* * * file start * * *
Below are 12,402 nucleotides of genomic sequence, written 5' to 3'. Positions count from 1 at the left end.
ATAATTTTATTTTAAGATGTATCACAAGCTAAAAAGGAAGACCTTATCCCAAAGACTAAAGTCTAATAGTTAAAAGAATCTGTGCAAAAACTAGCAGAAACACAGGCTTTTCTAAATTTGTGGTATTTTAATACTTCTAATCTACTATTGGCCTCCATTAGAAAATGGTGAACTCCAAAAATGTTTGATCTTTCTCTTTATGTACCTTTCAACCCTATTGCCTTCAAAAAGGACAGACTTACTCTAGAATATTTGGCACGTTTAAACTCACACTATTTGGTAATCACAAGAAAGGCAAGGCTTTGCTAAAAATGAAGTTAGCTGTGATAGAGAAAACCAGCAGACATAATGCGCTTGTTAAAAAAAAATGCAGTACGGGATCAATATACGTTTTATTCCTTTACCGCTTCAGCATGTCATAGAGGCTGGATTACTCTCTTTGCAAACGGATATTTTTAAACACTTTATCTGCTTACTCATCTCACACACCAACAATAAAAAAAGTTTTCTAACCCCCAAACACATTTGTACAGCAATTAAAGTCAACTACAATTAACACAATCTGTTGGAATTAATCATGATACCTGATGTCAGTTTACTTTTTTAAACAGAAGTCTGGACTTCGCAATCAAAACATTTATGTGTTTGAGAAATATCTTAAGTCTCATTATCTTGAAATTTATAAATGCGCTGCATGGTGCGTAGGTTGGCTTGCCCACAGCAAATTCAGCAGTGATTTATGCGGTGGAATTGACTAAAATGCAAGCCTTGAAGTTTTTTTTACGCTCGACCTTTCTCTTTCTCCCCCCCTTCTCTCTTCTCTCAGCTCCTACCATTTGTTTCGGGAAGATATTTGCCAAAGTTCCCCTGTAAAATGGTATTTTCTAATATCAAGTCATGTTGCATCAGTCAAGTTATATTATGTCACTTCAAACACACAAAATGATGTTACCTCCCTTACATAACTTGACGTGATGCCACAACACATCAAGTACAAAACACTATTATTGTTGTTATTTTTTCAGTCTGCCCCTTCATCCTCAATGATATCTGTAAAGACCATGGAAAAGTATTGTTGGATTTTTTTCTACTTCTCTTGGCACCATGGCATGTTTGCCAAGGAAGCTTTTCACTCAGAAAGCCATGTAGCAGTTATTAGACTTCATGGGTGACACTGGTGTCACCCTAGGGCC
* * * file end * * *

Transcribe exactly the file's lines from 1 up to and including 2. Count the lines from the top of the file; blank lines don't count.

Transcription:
Below are 12,402 nucleotides of genomic sequence, written 5' to 3'. Positions count from 1 at the left end.
ATAATTTTATTTTAAGATGTATCACAAGCTAAAAAGGAAGACCTTATCCCAAAGACTAAAGTCTAATAGTTAAAAGAATCTGTGCAAAAACTAGCAGAAACACAGGCTTTTCTAAATTTGTGGTATTTTAATACTTCTAATCTACTATTGGCCTCCATTAGAAAATGGTGAACTCCAAAAATGTTTGATCTTTCTCTTTATGTACCTTTCAACCCTATTGCCTTCAAAAAGGACAGACTTACTCTAGAATATTTGGCACGTTTAAACTCACACTATTTGGTAATCACAAGAAAGGCAAGGCTTTGCTAAAAATGAAGTTAGCTGTGATAGAGAAAACCAGCAGACATAATGCGCTTGTTAAAAAAAAATGCAGTACGGGATCAATATACGTTTTATTCCTTTACCGCTTCAGCATGTCATAGAGGCTGGATTACTCTCTTTGCAAACGGATATTTTTAAACACTTTATCTGCTTACTCATCTCACACACCAACAATAAAAAAAGTTTTCTAACCCCCAAACACATTTGTACAGCAATTAAAGTCAACTACAATTAACACAATCTGTTGGAATTAATCATGATACCTGATGTCAGTTTACTTTTTTAAACAGAAGTCTGGACTTCGCAATCAAAACATTTATGTGTTTGAGAAATATCTTAAGTCTCATTATCTTGAAATTTATAAATGCGCTGCATGGTGCGTAGGTTGGCTTGCCCACAGCAAATTCAGCAGTGATTTATGCGGTGGAATTGACTAAAATGCAAGCCTTGAAGTTTTTTTTACGCTCGACCTTTCTCTTTCTCCCCCCCTTCTCTCTTCTCTCAGCTCCTACCATTTGTTTCGGGAAGATATTTGCCAAAGTTCCCCTGTAAAATGGTATTTTCTAATATCAAGTCATGTTGCATCAGTCAAGTTATATTATGTCACTTCAAACACACAAAATGATGTTACCTCCCTTACATAACTTGACGTGATGCCACAACACATCAAGTACAAAACACTATTATTGTTGTTATTTTTTCAGTCTGCCCCTTCATCCTCAATGATATCTGTAAAGACCATGGAAAAGTATTGTTGGATTTTTTTCTACTTCTCTTGGCACCATGGCATGTTTGCCAAGGAAGCTTTTCACTCAGAAAGCCATGTAGCAGTTATTAGACTTCATGGGTGACACTGGTGTCACCCTAGGGCC